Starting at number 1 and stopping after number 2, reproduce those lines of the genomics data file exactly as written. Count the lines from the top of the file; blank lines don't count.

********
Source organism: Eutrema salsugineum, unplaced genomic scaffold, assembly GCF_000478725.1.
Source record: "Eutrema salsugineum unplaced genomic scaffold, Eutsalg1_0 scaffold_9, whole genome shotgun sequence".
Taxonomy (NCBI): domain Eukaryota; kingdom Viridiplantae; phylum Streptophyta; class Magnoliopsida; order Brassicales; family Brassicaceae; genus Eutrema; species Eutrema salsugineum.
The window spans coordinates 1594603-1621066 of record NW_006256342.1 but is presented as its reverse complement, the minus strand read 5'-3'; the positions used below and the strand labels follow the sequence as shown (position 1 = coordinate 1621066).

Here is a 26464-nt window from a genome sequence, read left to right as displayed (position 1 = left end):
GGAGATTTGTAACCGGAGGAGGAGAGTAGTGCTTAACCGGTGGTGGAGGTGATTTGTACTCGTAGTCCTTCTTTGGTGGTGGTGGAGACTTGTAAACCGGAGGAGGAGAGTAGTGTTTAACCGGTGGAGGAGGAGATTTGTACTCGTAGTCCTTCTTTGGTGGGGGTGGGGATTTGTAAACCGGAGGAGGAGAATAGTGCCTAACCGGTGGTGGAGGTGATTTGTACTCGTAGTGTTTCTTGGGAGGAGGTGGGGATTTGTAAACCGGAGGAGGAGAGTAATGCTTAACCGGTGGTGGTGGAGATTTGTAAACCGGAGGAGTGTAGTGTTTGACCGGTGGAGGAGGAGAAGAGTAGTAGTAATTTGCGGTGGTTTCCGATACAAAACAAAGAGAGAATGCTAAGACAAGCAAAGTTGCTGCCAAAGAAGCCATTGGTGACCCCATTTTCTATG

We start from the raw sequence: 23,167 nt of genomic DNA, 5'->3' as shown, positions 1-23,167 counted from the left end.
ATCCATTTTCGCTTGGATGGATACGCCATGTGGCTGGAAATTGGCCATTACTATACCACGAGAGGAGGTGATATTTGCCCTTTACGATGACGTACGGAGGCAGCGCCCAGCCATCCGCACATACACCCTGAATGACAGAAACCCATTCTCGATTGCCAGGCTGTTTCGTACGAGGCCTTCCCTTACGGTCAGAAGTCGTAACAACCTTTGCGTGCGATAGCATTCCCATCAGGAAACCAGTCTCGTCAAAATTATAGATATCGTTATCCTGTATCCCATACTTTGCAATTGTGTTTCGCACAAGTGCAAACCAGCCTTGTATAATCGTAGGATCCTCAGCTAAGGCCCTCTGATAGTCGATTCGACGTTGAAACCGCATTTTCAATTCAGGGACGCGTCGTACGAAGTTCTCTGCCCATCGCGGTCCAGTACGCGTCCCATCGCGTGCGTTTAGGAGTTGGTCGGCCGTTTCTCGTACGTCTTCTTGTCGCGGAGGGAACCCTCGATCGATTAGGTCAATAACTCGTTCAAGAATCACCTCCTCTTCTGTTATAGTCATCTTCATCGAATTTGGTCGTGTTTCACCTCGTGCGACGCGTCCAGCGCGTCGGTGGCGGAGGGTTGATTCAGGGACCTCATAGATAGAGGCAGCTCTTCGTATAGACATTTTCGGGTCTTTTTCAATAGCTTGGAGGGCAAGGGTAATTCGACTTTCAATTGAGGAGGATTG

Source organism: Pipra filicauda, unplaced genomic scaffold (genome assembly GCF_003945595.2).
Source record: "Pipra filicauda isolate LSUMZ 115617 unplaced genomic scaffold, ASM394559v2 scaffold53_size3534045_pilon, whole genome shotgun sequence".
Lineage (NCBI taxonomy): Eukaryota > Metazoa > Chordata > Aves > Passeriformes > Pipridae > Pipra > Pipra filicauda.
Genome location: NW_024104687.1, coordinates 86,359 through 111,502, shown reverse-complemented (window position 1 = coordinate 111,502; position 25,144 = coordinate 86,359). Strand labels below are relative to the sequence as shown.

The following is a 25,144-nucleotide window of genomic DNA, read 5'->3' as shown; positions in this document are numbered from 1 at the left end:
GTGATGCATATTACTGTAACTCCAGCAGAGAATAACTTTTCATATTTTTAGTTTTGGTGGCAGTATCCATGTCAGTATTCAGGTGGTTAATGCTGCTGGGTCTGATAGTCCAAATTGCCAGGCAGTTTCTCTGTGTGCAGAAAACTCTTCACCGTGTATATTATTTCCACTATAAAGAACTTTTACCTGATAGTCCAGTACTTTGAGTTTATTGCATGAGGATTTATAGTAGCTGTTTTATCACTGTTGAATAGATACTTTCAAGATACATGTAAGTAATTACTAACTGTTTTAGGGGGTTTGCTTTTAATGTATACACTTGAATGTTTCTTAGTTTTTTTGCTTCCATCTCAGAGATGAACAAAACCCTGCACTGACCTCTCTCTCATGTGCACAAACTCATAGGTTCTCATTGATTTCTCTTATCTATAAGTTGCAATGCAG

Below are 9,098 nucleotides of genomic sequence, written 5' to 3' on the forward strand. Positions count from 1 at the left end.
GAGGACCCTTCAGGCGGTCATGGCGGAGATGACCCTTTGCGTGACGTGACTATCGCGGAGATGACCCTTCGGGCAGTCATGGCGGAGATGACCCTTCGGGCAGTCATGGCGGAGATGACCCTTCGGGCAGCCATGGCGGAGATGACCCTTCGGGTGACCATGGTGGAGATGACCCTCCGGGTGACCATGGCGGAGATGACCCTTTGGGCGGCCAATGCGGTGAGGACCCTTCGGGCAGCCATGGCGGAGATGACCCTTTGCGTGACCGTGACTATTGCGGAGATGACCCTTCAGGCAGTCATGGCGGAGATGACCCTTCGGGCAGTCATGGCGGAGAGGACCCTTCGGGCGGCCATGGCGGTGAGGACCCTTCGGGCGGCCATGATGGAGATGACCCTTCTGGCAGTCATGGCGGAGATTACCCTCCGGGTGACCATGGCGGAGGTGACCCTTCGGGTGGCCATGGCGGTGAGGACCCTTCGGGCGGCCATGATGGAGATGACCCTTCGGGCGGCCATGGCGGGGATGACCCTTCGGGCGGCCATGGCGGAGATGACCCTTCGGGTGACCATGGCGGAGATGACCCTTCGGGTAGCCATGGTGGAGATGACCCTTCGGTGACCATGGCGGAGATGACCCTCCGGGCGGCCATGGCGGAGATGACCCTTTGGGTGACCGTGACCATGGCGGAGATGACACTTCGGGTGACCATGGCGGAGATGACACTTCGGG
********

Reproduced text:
Source organism: Eutrema salsugineum, unplaced genomic scaffold, assembly GCF_000478725.1.
Source record: "Eutrema salsugineum unplaced genomic scaffold, Eutsalg1_0 scaffold_9, whole genome shotgun sequence".